- January 12, 2021 at 7:09 am #9932
Soon the planting season will begin, and with that the search for skilled people that can plant. Every year is the same in many parts of the World. Why is it that the mechanization of planting never reached a solution that lasts? Is it only because that cheap labor always turns up? Or, is silviculture too “expensive” to be interesting as it it gives no immediate income?
There are machines, no doubt, but are they good enough to stay? You can read about two of them in these articles:
- January 14, 2021 at 2:17 am #9939
One of the factors is amortization of capital….short seasons (In northern climates) means narrow windows to get the next crop in the ground and therefore less ability to amortize a major investment. In natural forests in western Canada there is also a lot of variability a machine has to contend with. Of course it depends if you are planting seed or seedlings mechanically.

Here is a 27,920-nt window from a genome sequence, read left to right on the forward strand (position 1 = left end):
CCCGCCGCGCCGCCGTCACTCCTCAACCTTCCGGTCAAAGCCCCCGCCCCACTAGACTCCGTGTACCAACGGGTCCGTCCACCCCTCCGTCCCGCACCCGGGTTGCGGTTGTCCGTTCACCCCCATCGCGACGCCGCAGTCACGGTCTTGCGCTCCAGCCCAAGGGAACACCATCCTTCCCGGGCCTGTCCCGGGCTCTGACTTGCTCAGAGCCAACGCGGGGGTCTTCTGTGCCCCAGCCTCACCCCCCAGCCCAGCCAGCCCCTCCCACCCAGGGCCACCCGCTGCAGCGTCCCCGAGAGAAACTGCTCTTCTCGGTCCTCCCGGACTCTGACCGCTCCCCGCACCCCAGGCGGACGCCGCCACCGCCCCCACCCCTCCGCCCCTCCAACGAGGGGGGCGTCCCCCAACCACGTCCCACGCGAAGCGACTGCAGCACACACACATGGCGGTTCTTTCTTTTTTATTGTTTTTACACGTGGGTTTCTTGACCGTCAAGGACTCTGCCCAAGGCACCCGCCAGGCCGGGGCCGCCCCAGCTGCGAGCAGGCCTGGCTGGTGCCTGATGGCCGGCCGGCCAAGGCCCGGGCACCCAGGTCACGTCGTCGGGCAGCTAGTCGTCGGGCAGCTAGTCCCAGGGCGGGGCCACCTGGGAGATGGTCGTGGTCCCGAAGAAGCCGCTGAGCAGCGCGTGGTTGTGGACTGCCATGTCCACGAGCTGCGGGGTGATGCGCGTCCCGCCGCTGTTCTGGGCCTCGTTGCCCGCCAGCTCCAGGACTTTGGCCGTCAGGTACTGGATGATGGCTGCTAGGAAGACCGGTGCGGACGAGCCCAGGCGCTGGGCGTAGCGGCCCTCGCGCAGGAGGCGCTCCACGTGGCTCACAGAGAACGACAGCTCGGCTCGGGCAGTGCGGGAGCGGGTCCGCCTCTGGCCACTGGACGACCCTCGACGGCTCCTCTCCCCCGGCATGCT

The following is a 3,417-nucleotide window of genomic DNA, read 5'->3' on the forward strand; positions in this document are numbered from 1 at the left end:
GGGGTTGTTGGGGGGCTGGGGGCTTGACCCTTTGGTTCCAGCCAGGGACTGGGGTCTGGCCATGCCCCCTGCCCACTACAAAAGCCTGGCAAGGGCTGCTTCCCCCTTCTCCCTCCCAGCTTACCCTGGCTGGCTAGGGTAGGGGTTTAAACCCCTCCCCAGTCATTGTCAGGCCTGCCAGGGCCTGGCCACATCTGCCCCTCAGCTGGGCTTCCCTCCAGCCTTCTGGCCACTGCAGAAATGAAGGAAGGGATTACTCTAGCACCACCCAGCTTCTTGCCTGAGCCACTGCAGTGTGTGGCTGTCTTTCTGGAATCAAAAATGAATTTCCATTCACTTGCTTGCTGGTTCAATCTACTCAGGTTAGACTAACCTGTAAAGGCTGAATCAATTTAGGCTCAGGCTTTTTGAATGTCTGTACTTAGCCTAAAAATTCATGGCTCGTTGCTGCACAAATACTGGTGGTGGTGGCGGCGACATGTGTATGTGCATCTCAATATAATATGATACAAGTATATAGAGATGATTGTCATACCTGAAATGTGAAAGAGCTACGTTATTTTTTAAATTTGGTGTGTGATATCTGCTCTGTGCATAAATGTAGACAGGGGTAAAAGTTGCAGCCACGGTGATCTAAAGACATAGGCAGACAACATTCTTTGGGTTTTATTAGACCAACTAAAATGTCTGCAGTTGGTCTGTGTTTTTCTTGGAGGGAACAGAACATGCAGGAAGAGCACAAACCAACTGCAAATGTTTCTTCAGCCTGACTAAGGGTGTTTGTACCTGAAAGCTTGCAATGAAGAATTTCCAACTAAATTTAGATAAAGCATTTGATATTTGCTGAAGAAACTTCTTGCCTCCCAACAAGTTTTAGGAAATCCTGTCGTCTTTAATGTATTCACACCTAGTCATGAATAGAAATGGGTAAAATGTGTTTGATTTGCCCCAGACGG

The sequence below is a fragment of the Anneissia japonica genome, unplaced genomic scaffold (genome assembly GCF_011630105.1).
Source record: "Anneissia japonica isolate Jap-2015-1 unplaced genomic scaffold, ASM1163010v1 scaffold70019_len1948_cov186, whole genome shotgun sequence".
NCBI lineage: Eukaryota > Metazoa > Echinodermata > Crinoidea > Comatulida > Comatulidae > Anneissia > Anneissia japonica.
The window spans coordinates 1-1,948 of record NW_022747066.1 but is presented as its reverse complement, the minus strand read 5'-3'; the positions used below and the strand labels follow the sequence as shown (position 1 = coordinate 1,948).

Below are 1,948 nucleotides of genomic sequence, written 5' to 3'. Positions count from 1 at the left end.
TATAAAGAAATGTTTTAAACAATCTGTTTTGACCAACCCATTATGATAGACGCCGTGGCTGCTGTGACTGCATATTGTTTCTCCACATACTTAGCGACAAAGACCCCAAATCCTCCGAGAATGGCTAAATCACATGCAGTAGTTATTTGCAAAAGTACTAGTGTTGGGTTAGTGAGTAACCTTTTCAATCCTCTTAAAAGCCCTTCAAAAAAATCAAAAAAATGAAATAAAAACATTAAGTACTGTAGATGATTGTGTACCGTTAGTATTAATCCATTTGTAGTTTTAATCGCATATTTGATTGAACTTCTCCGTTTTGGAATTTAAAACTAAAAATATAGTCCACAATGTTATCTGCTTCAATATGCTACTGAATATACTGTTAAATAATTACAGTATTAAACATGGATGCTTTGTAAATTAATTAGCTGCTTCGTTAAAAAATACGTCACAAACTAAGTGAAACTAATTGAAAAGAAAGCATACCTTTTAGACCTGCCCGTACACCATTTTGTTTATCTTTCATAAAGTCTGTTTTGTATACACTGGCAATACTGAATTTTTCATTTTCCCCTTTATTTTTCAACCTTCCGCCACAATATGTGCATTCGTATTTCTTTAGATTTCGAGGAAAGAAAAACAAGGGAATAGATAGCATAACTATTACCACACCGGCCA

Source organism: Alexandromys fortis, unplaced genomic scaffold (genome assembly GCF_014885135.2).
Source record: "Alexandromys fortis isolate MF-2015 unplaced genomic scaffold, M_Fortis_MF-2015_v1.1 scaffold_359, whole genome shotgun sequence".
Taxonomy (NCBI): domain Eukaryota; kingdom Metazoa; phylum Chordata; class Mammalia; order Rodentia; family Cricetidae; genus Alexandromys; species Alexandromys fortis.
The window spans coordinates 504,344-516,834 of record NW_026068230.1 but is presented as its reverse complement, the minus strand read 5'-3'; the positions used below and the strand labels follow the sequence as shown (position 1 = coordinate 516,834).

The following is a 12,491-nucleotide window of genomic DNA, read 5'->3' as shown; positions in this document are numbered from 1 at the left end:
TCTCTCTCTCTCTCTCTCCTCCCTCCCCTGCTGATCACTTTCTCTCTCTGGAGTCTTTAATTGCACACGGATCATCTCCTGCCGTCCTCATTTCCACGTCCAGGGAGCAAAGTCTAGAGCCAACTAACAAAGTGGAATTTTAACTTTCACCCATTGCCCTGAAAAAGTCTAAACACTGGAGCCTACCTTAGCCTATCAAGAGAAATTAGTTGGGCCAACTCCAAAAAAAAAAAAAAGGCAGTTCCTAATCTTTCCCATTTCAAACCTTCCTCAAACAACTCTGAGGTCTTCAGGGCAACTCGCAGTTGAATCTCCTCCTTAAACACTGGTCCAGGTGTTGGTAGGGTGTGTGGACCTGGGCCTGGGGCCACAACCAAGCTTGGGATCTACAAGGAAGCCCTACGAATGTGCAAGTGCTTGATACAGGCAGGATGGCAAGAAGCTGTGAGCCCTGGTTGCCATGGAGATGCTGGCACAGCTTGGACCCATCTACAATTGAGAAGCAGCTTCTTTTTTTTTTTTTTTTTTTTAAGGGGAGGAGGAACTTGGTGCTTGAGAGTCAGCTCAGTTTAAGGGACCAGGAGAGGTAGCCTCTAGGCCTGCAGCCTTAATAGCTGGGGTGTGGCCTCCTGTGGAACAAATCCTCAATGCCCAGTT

Each jurisdiction in the world has unique challenges but perhaps a common one is the “we’ve always done it this way” attitude one has to break through to establish new paradigms.
- January 18, 2021 at 8:18 pm #9965
I agree with Ben’s views. In South Africa we have seen progress in the adoption of mechanised silviculture equipment over the past decade and its growing. I would say mainly due to increasing labour costs and labour availability issues. Despite the progress majority of the work is still done manually.
The silviculture working environment is considered relatively “low risk” compared to harvesting. Due to the safety risks associated with harvesting operations, mechanisation was accelerated.
• Seasonality of silviculture activities and the limited economies of scale makes it complex to invest in equipment which cannot be fully utilised.
• Diversity in edaphic factors, species and climatic conditions and many other variable makes it difficult to develop equipment suitable for the global markets.
• Silviculture activities also provide less labour intensive work compared to harvesting which is a better employment opportunity for people in rural areas where forestry is prominent.
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